Background: To report the prevalence of hypertension and projected 10-year absolute risk of acute cardiovascular disease in a large prospectively followed cohort of HIVpositive youth and adults beginning antiretroviral therapy in sub-Saharan Africa. Methods: HIV-positive individuals seeking HIV treatment, ages 13 years and older, were assessed for repeated blood pressure measurements over the first year following initiation of antiretroviral therapy, including serum total cholesterol, high-density lipoprotein, CD4 cell count and related clinical and laboratory measurements. Outcomes include hypertension, defined according to the 7th Joint National Committee on Prevention, Detection, Evaluation, and Treatment of High Blood Pressure categories, and Framingham Risk Score based 10-year cardiovascular disease risk estimates. Results: Five thousand, five hundred and sixty-three patients had at least two blood pressure measurements on at least two separate occasions during the first year of antiretroviral therapy [median age of therapy initiation 34, first and third quartile (Q1-Q3) 28-40 years, 1841 (33.1%) men, baseline CD4 cell count 161 cells/ml (Q1-Q3 72-231 cells/ml]. Hypertension was diagnosed in 1551 patients [27.9%, 95% confidence interval (CI) 26.7-29.1] including 786 (14.1%, 95% CI 13.2-15.1) who met criteria for stage 2 hypertension. The age-standardized prevalence for Ugandans aged 13 or more was 24.8% (95% CI 23.8-26.1). Among those with complete laboratory studies (n=1102), nearly all women were in the 10% or less 10-year Framingham Risk Score category, but 20% of men were at at least 10% or more long-term risk of acute cardiovascular disease. Conclusion: Efforts to combine HIV treatment with vascular disease risk factor prevention and management are urgently needed to address noncommunicable disease multimorbidity in HIV-positive persons in sub-Saharan Africa, particularly in men. © Lippincott Williams and Wilkins.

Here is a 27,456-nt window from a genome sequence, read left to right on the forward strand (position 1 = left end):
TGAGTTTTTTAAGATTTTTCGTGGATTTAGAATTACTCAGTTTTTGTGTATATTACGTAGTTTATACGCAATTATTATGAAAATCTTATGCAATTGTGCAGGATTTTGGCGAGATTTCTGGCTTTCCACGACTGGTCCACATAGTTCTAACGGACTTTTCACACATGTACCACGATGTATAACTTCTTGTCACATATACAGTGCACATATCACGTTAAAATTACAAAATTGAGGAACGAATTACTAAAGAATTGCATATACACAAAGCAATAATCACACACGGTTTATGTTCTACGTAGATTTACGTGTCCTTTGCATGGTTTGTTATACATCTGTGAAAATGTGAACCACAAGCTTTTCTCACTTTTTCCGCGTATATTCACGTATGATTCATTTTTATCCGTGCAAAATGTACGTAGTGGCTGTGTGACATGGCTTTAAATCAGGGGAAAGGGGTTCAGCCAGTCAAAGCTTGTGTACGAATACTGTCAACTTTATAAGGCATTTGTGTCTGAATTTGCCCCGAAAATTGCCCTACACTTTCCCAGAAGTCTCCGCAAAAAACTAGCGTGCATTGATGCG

Odit M.C.A.,Mildmay Uganda |
Rwashana A.S.,Makerere University |
Kituyi G.M.,Makerere University
Electronic Journal of Information Systems in Developing Countries | Year: 2014
Health Information Systems (HIS) in Uganda always fail to achieve the organizational objectives and yet little research has been conducted to study the strategic alignment of HIS in the country. This study therefore set out to examine the antecedents and dynamics that influence strategic alignment of HIS in Uganda with the aim of adequately addressing the complex IS design issues. A total of 296 respondents were purposively selected from 39 health facilities across the country to participate in the survey. Data was analyzed using descriptive statistics. Findings from the study revealed that HIS are used to locate substitute sources for medical commodities, reduce costs of handling orders as well as minimize uncertainty in ordering lead time. In addition, HIS provide information to clients, add value to existing health services and are used to target health service needs with accuracy as well as identify groups of clients whose needs are not being met. HIS are used to minimize the cost of designing services, adding features to existing services and population grouping services at the health unit level. In the area of internal health facility efficiency, HIS help in ensuring efficiency and enable informed decision making, provide efficiency in internal meetings and discussions, co-ordination among facility departments, and provide good evaluation on annual budget. Further, HIS are used by health workers to provide evaluation on capital, maximize organizational performance, population coverage and strategic planning efficiency. Despite the above, the study revealed that health units do not have standards, frameworks and policies for the strategic alignment of HIS and the funding to support them. For better alignment of HIS, there should be proper planning and training of health workers on the importance of strategic alignment of HIS. Further, health facilities should be encouraged to adopt electronic information systems to improve their efficiency and effectiveness. There should also be policies, frameworks and or standards for guiding strategic alignment of Health Information Systems in health facilities.
Mills E.J.,University of Ottawa |
Mills E.J.,Stanford University |
Funk A.,University of Ottawa |
Kanters S.,University of Ottawa |
And 10 more authors.
Journal of Acquired Immune Deficiency Syndromes | Year: 2013